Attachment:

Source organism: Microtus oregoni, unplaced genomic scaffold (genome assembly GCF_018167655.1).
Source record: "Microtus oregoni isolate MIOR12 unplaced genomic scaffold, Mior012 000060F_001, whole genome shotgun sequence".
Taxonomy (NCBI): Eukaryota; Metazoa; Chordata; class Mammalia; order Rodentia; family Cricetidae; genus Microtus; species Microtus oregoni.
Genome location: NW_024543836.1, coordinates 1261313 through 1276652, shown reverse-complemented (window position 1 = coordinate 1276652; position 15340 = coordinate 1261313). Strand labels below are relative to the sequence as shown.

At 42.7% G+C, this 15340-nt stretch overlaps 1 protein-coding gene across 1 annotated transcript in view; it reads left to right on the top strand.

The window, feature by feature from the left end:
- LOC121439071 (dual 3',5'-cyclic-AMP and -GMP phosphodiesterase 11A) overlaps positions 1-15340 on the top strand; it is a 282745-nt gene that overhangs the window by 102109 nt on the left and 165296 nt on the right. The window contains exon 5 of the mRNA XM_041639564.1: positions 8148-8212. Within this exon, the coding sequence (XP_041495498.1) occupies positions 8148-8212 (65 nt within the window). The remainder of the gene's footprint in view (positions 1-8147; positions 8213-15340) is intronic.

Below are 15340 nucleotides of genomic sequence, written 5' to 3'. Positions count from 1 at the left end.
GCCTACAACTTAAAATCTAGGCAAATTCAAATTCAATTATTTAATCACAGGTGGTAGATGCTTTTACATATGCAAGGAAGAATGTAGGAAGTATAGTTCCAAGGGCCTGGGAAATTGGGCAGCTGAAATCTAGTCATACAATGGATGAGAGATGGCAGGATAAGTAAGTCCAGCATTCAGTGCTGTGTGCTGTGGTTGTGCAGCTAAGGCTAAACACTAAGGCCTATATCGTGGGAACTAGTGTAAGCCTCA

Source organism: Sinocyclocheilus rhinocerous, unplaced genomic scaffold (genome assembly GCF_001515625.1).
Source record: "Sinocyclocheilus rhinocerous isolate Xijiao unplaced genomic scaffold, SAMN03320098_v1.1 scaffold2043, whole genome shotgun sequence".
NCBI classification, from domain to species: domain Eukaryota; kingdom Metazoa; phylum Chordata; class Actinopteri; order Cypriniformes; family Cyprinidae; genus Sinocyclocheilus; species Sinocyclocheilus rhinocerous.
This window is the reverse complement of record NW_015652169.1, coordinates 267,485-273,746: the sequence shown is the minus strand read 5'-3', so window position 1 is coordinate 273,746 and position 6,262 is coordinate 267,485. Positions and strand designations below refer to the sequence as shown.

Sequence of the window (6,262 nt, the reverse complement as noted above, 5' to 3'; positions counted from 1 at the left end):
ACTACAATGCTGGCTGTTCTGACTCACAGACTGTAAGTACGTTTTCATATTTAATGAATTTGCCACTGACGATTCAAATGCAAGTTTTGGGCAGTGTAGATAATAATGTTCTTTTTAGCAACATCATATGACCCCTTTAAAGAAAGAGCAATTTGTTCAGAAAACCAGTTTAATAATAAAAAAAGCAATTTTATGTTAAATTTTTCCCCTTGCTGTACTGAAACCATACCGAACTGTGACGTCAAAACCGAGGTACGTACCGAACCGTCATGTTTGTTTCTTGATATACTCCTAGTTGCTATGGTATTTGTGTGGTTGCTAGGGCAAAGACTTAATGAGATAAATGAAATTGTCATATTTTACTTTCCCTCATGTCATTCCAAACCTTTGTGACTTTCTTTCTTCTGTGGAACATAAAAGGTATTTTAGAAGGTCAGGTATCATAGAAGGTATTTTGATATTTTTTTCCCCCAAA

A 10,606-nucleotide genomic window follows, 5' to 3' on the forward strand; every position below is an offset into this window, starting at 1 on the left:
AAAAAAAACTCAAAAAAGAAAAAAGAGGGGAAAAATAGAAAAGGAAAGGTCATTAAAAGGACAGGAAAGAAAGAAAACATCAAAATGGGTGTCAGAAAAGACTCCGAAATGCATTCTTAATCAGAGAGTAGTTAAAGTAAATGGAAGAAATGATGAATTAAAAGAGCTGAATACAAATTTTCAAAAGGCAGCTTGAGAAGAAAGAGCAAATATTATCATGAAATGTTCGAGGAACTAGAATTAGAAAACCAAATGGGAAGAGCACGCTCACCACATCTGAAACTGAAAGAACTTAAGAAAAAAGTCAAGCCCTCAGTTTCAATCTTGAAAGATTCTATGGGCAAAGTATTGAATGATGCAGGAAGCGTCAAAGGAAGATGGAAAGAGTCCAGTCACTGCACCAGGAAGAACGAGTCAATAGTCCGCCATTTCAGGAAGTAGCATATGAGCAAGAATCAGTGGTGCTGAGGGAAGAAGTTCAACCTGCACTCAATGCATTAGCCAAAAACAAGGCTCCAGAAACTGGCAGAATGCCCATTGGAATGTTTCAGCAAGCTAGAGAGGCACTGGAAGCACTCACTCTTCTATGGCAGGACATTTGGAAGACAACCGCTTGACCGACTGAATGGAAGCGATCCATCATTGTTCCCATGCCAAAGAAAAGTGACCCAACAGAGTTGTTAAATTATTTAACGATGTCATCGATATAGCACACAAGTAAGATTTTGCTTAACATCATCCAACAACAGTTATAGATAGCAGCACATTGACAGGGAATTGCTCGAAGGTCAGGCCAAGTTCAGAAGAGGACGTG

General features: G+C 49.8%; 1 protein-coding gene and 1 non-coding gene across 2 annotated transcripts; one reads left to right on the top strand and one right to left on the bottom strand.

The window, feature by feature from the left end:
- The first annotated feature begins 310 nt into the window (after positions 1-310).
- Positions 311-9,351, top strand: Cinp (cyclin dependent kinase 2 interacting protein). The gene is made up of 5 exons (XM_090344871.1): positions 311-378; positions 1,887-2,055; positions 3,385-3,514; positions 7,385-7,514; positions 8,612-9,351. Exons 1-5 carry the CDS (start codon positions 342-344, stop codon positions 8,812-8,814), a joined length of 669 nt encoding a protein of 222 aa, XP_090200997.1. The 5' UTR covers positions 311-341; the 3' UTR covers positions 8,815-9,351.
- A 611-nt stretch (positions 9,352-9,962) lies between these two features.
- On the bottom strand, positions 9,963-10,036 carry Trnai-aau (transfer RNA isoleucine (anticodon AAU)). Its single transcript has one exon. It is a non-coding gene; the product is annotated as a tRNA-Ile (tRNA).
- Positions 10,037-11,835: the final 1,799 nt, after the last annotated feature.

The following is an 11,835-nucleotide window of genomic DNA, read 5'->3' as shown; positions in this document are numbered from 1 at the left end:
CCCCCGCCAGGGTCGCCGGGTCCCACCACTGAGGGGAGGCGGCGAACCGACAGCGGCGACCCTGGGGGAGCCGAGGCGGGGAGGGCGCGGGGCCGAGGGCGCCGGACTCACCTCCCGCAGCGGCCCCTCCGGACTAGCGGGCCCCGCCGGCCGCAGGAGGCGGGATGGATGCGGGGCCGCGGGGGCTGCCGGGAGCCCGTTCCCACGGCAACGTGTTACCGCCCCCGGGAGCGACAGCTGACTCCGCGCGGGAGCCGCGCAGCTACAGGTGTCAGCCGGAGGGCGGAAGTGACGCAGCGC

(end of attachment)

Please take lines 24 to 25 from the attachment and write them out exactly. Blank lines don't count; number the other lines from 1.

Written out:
- Positions 10,037-11,835: the final 1,799 nt, after the last annotated feature.

The following is an 11,835-nucleotide window of genomic DNA, read 5'->3' as shown; positions in this document are numbered from 1 at the left end: